In this unprecedented primary election, all we have are questions.
Only when we have Tuesday’s results will we start to have some answers.
Iowa’s statewide primary election includes competitive races on the Democratic side in the state’s U.S. Senate race and on the Republican side in U.S. House Districts 2 and 4. Election Day is Tuesday, but it will be no ordinary Election Day. As with so many things during this global coronavirus pandemic, we are swimming in uncharted waters.
It has been a primary campaign unlike any other, and the election itself will be just as unique. That makes it difficult to have a feel for what the results might look like.
Let’s start with the incredible fact that turnout is already triple what it was four years ago, and we haven’t even made it to Election Day.
Because of the pandemic, elections officials statewide have encouraged voters to vote early by casting an absentee ballot by mail.
Consider that message received.
As of Friday, Iowans had requested more than 487,000 absentee ballots. And the 336,529 already returned is more than triple the number of ballots cast in the state’s 2016 U.S. Senate primary.
What kind of impact that type of turnout will have on those competitive races is anybody’s guess and one of the more interesting things to watch when the results are reported Tuesday. Does that abnormally high turnout help the favorites and perceived front-runners, or does it allow underdogs or lesser-funded candidates to close the gap?
This was a unique campaign season, with candidates mostly unable to hold public events. The virus made it nearly impossible to have in-person interactions with voters, so the candidates were forced online to virtual forums. Typically, candidates with more money can use that advantage to hold more public events, run TV ads and build their organizations, thus reaching more voters.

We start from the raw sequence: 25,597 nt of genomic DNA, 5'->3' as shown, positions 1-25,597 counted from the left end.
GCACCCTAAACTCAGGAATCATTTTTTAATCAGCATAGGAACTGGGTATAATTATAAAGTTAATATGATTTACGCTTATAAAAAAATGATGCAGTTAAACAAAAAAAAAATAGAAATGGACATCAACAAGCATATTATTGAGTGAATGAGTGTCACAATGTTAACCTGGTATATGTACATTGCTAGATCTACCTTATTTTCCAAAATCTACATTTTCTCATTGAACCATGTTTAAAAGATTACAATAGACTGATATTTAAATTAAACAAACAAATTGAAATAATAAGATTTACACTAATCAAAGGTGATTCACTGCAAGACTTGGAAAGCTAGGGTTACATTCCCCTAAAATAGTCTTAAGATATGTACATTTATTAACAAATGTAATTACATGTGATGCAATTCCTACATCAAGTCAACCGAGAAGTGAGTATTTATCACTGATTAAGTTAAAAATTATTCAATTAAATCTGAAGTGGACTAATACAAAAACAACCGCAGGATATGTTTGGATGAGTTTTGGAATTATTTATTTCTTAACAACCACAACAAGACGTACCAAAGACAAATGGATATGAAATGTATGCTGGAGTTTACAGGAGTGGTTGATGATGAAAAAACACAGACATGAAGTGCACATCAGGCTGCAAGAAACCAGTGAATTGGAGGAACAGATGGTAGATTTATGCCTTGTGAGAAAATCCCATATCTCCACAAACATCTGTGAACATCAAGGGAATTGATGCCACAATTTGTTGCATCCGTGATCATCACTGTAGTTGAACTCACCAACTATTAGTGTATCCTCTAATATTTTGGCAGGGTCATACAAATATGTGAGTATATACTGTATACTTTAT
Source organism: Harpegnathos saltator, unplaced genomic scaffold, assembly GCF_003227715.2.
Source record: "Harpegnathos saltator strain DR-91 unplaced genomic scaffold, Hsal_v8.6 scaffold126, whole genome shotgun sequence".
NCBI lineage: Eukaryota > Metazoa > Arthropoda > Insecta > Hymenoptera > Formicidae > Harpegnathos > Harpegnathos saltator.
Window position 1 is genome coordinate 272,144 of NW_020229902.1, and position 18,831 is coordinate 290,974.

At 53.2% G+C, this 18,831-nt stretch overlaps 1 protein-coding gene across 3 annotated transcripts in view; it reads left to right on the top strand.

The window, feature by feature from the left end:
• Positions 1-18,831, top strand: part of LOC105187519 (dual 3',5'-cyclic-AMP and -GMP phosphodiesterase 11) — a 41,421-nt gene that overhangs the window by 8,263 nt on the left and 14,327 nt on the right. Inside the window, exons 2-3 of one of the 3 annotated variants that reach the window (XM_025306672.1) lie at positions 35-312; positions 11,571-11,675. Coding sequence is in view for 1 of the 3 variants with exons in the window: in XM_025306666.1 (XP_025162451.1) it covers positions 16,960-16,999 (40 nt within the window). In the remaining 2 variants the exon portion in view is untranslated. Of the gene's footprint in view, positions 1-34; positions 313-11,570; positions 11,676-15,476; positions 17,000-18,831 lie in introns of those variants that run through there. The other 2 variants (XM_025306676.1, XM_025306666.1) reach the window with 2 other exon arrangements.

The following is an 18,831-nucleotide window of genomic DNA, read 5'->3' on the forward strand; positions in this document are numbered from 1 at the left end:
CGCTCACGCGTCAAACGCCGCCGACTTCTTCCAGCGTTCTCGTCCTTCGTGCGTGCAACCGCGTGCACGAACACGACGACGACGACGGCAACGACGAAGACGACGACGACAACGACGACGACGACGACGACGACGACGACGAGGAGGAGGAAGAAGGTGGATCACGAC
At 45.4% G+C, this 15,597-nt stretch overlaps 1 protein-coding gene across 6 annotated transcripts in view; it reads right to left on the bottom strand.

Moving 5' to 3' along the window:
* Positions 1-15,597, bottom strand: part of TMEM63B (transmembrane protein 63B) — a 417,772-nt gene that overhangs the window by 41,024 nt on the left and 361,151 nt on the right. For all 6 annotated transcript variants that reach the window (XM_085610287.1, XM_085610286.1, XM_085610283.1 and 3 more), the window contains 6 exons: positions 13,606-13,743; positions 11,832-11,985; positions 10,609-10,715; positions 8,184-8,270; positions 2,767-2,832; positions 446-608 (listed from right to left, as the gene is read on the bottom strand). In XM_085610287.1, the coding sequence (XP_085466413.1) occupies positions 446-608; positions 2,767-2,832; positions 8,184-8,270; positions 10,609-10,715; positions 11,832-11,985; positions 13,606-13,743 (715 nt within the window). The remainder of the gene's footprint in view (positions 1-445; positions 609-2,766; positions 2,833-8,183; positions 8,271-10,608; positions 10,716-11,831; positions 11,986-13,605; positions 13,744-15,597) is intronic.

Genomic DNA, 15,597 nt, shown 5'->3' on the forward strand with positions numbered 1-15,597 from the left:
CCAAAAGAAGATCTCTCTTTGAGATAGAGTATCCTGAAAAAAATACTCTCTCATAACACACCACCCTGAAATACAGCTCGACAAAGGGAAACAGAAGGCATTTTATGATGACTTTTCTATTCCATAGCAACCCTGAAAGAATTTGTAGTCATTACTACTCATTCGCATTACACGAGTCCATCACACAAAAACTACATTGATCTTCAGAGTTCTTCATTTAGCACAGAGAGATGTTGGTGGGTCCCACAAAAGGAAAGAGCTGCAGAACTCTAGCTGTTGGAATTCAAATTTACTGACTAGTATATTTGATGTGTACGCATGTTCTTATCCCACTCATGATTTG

Was that advantage nullified by this campaign?
So many questions, so few answers. And Tuesday’s results will only begin to provide answers.
These are significant races, too.
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Democrats are deciding which candidate to put up against Republican freshman incumbent U.S. Sen. Joni Ernst. That race should start out competitive and likely will receive national attention, as forecasters believe it is a key contest in the national race for control of the U.S. Senate.
Western Iowa Republicans are deciding whether to unseat one of their own in nine-term incumbent U.S. Rep. Steve King, who faces a well-funded challenge from state Sen. Randy Feenstra.
And Eastern Iowa Republicans are picking a candidate to run in an open-seat race — in a district won by President Donald Trump — after the retirement of seven-term Democratic U.S. Rep. Dave Loebsack.
It has been an election campaign without comparison. Starting Tuesday night, the results hopefully will help us better understand its impact.
Erin Murphy covers Iowa politics and government. His email address is firstname.lastname@example.org. Follow him on Twitter at @ErinDMurphy